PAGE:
• The first tunnel member may include a drill guide, a punch guide, a punch, or other suitable member for forming a bone tunnel and/or for inserting into a bone tunnel. In the illustrative example of FIGS. 1-8, the first tunnel member 110 is a bone punch fixed to the guide body such as by pinning, threading, welding, or other suitable fixation method. For example, the first tunnel member 110 may be impacted into the bone 198 to form a bone tunnel in the bone. In the illustrative example of FIGS. 1-8, the first tunnel member 110 includes a cylindrical body having a first, larger diameter 140 near its proximal end 112 and a second, smaller diameter 142 near its distal end with a tapered transition region 144 between the two diameters. The cylindrical body defines a first outer side wall and a first recess or side opening 146 (FIG. 7) in the first side wall nearer the distal end 114 than the proximal end 112. The second guide axis 106 passes through the first side opening 146 for every angle in the range of adjustment of the first and second arc members 130, 132. The first longitudinal passage 116 extends from the proximal end 112 of the first tunnel member 110 toward the distal end 114 and communicates with the first side opening 146. A relief opening 148 in the side wall is positioned opposite the first side opening 146 and communicates with the first longitudinal passage 116 and the first side opening 146. The first tunnel member 110 includes indicia 150 (FIG. 1) on the outer surface readable relative to the bone surface to indicate a depth of penetration of the first tunnel member 110 into the bone. In the illustrative example of FIGS. 1-8, the indicia 150 include two separate marks to indicate the appropriate depth for two different sizes of anchor. In the illustrative example of FIGS. 1-8, the first tunnel member 110 tapers to a solid, sharp point 152 distal to the first side opening 146 and the relief opening to facilitate driving the first tunnel member 110 into bone.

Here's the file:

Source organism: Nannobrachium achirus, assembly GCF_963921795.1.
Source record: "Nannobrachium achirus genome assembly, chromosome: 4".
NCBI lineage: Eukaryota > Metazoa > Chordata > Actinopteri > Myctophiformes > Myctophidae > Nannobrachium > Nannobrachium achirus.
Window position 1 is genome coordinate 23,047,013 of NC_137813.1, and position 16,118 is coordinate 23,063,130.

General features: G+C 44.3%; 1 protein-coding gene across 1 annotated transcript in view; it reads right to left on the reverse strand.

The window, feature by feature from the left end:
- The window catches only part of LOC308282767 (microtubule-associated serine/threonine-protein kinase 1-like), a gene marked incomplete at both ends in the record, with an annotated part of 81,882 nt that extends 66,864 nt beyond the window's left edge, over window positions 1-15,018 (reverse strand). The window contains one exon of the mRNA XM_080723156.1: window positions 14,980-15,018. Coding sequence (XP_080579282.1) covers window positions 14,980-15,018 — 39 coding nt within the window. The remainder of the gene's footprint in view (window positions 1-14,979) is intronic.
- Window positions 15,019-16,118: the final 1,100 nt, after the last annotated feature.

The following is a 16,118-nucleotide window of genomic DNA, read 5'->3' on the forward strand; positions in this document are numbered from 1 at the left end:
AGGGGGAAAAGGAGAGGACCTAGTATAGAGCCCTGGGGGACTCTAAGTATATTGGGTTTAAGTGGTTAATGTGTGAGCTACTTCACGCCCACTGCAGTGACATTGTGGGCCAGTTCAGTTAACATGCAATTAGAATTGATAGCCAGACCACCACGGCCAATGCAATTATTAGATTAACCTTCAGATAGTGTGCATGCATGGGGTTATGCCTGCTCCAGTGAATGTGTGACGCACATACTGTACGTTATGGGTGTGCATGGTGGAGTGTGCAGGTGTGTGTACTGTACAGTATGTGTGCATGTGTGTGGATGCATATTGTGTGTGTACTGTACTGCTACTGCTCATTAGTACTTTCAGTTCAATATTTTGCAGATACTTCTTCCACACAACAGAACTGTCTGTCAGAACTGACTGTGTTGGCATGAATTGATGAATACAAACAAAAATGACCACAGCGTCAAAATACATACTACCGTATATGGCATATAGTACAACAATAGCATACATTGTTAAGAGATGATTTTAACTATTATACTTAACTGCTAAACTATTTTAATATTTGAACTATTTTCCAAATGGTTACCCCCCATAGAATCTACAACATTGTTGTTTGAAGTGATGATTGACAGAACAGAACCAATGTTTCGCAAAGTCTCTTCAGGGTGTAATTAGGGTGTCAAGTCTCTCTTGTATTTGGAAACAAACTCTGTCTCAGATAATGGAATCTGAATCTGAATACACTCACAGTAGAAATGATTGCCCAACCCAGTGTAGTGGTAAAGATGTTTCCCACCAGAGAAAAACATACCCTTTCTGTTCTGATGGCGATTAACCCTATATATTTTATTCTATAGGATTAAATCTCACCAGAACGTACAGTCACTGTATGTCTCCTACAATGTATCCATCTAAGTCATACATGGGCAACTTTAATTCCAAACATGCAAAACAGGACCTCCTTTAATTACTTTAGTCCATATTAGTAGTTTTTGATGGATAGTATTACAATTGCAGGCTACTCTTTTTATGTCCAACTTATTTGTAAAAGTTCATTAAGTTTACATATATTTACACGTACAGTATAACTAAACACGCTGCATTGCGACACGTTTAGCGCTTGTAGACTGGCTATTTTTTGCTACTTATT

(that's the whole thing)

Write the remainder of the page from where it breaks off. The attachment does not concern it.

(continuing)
• The second tunnel member may include a drill guide, a punch guide, a punch, or other suitable member for forming a bone tunnel and/or inserting into a bone tunnel. In the illustrative example of FIGS. 1-8, the second tunnel member 120 is a punch engageable with the guide 100 in axial sliding relationship along the second guide axis 106. For example, the second tunnel member 120 may be impacted into the bone 198 to form a bone tunnel in the bone. In the illustrative example of FIGS. 1-8, the second tunnel member 120 includes a body having a “D”-shaped proximal portion 160 and a smaller cylindrical distal portion 162 with a tapered transition region 164 between the two portions. The body defines a second outer side wall and a second side opening 166 (FIG. 7) in the first side wall nearer the distal end 124 than the proximal end 122. In the illustrative example of FIGS. 1-8, the second longitudinal passage 126 extends from the proximal end 122 of the second tunnel member 120 toward the distal end 124 of the second tunnel member 120 and communicates with the second side opening 166. The second tunnel member 120 tapers to a solid, sharp point 168 distal to the second side opening 166 to facilitate driving the second tunnel member 120 into bone. The second tunnel member 120 includes an indicator to indicate when it is engaged with the first tunnel member 110. In one example, the second tunnel member 120 includes an index mark 170 on the outer surface readable relative to the guide 100 to indicate a depth of penetration of the second tunnel member 120 into the bone. In the illustrative example of FIGS. 1-8, the distal portion 162 of the second tunnel member 120 is engageable within the first side opening 146 of the first tunnel member with the first side opening 146 and second side opening 166 in communication with one another. The index mark 170 on the second tunnel member 120 indicates when the distal end of the second tunnel member 120 is seated in the first side opening 146. In another example, the second tunnel member 120 has an elongated marker such as for example a contrasting surface 171 that is exposed to indicate when the second tunnel member is not properly seated. The surface 171 extends proximally-distally the distance of the engagement of the second tunnel member 120 with the guide body 102. When the second tunnel member 120 is properly seated, the surface 171 is covered by the guide body 102. If the second tunnel member 120 is not fully seated, the surface 171 is visible above the guide body. If the second tunnel member is inserted to far, for example if is deflects upon insertion such that it misses the first tunnel member and is driven past the first tunnel member, the surface 171 is visible below the guide body. In one example, the surface 171 includes a colored stripe, for example a red colored stripe, such that if red is visible after inserting the second tunnel member it indicates that the second tunnel member is not properly seated. For example, in FIGS. 1 and 21 the surface 171 is visible above the guide body 102 and in FIGS. 5 and 22 the surface 171 is concealed by the guide body 100.